#seed-proxy-kubermatic-6dd5cc95cf-r6wvb 1/1 Running 0 80m
If you experience issues with the seed cluster setup, for example nothing happening in the
check the Kubermatic Operator’s logs on the master cluster, for example via
kubectl --namespace kubermatic logs -f kubermatic-operator-7f6957869d-89g55.
Depending on the chosen Expose Strategy, the control planes of all user clusters
running in the Seed cluster will be exposed by the
nodeport-proxy or using services of type
By default each user cluster gets a virtual domain name like
hdu328tr.kubermatic.kubermatic.example.com for the Seed from the previous step with
kubermatic.example.com being the main domain
where the KKP dashboard/API are available.
A wildcard DNS record
*.[seed-name].[kubermatic-domain] must be created. The target of the DNS wildcard record should be the
EXTERNAL-IP of the
nodeport-proxy service in the
kubermatic namespace or a set of seed nodes IPs.
When your cloud provider supports LoadBalancers, you can find the target IP by looking at the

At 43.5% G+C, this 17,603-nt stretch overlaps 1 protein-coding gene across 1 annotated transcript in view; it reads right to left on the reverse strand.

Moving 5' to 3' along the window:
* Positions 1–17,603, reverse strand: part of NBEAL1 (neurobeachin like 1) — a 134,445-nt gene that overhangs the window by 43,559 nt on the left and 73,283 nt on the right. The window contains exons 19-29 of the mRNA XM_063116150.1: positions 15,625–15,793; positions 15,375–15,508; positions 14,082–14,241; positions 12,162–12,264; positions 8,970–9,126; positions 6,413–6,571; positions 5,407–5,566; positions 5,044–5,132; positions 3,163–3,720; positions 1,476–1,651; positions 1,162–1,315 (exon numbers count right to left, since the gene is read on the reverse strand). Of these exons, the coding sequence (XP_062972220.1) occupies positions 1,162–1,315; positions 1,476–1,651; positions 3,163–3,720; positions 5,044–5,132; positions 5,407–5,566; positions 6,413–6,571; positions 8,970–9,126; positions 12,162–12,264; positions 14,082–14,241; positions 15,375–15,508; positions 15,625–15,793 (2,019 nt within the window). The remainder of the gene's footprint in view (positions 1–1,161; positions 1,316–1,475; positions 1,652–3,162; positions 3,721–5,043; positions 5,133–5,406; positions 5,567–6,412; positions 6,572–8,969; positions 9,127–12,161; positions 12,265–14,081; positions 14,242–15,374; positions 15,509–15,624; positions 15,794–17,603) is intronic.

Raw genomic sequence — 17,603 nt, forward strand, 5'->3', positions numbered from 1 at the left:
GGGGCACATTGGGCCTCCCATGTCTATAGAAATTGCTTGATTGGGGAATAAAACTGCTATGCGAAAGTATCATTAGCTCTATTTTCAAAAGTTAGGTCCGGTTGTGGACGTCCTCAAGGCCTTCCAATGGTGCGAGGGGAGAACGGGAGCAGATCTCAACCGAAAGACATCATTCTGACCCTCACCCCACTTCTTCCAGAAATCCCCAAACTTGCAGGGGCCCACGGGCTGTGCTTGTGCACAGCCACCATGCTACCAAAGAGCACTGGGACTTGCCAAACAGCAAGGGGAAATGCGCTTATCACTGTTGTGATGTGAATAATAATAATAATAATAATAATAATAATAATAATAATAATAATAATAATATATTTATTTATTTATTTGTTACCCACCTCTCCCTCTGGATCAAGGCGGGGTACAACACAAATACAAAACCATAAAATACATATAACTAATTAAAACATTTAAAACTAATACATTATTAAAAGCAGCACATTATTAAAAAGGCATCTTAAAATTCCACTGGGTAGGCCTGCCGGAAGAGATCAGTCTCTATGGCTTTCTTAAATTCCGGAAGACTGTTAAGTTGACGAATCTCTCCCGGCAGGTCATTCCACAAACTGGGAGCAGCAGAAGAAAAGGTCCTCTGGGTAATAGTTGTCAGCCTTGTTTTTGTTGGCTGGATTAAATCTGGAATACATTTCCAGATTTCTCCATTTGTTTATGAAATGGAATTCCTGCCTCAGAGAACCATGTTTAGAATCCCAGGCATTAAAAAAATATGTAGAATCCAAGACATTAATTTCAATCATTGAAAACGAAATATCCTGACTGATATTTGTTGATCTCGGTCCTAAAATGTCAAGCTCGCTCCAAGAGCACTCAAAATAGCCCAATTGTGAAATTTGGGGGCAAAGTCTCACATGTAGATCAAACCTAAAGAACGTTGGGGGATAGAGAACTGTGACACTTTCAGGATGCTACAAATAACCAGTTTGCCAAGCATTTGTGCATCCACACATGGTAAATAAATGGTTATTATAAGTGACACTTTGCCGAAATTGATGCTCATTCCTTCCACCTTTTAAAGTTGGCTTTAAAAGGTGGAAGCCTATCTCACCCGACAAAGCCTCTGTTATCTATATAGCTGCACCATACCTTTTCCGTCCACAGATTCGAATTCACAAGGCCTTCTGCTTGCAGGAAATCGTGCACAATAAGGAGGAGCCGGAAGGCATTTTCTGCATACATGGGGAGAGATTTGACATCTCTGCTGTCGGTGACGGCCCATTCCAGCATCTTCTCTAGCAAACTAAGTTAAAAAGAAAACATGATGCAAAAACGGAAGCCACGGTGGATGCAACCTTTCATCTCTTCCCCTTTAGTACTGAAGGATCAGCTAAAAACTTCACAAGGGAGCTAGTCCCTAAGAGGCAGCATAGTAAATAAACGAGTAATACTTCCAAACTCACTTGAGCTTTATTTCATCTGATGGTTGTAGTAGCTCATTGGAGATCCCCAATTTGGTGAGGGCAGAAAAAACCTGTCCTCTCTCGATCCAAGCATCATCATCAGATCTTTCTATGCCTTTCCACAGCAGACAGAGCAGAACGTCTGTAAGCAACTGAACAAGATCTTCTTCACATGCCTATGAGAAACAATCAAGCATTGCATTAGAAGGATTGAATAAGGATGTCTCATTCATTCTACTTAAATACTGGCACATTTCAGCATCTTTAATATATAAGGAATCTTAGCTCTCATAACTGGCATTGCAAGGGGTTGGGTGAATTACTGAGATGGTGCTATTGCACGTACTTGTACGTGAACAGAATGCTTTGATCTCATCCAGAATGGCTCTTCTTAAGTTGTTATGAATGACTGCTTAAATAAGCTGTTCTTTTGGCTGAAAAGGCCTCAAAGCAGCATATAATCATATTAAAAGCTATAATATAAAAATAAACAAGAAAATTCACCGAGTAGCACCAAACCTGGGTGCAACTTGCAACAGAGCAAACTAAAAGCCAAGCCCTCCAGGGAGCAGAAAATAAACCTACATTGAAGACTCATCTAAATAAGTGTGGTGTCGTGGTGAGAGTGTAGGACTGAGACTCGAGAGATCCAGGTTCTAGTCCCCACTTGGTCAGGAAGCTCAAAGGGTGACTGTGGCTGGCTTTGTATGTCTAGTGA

kubectl -n kubermatic get services
#NAME TYPE CLUSTER-IP EXTERNAL-IP PORT(S) AGE
#nodeport-proxy LoadBalancer 10.47.248.232 126.96.36.199 80:32014/TCP,443:30772/TCP 449d
EXTERNAL-IP is what we need to put into the DNS record.
Without a LoadBalancer, you will need to point to one or many of the seed cluster’s nodes. You can get a
list of external IPs like so:
kubectl get nodes -o wide
#NAME STATUS ROLES AGE VERSION INTERNAL-IP EXTERNAL-IP
#worker-node-cbd686cd-50nx Ready <none> 3h36m v1.22.5 10.156.0.36 188.8.131.52
#worker-node-cbd686cd-59s2 Ready <none> 21m v1.22.5 10.156.0.14 184.108.40.206
#worker-node-cbd686cd-90j3 Ready <none> 45m v1.22.5 10.156.0.22 220.127.116.11
Create an A record as needed pointing to the target:
*.kubermatic.kubermatic.example.com. IN A 18.104.22.168